This week’s post will wrap up my examination of the lives of Benno and Christel B., two GDR citizens from what has been labelled the Aufbaugeneration (“Construction Generation”), a cohort born between 1920-1935 which made up a significant chunk of the socialist regime’s loyal supporters. (For previous entries on this subject, see Part 1 and Part 2.) By considering a number of items and documents which once belonged to the couple I hope to illustrate a number of storylines from the GDR’s history. Here I’ll focus on the life of Benno B. after he and his wife Christel made the fateful decision to leave their Heimat northeast of Berlin for Hoyerswerda, the GDR’s second “socialist city” which sat in the relative isolation of the Lausitz, the country’s brown-coal mining region.
The completion of the Palace of the Republic in April 1976 marked the end of the largest prestige project in GDR history. The building costs were officially 485 million East Marks, though internal figures presented to the Minister of Construction increased the sum to 800 million. Other sources have put the total price tag closer to 1 billion Marks. Regardless of this, the money spent was considerable for a country the size of the GDR and the project had significant impact on the country’s finances. Its prioritization also created significant resentment in the “provinces” as many resources (incl. materials and construction crews) were redirected to the capital to ensure this job was completed on time.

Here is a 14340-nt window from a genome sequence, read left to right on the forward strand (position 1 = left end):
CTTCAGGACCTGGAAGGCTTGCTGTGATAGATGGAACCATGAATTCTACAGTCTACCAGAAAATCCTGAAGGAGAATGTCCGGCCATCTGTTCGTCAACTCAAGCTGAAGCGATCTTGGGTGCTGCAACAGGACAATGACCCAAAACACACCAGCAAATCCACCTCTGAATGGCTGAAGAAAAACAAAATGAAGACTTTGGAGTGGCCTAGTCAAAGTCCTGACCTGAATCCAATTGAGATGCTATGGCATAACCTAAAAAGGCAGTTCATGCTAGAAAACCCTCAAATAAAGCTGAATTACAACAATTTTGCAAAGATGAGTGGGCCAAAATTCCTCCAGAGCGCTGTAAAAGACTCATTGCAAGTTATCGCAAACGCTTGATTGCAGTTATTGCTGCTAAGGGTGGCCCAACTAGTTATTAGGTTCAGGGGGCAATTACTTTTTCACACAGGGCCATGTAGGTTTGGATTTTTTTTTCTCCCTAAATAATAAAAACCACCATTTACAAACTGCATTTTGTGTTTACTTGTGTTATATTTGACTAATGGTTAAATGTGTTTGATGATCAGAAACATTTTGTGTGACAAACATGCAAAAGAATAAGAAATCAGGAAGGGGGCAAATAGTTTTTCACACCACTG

For the Party, however, there was a feeling of a job well done. To mark the opening of the Palace, the GDR Post issued a stamp featuring the image of the finished Palace and a construction worker. This stamp also incorporated mention of the 9th Party Congress of the SED which took place there in May 1976.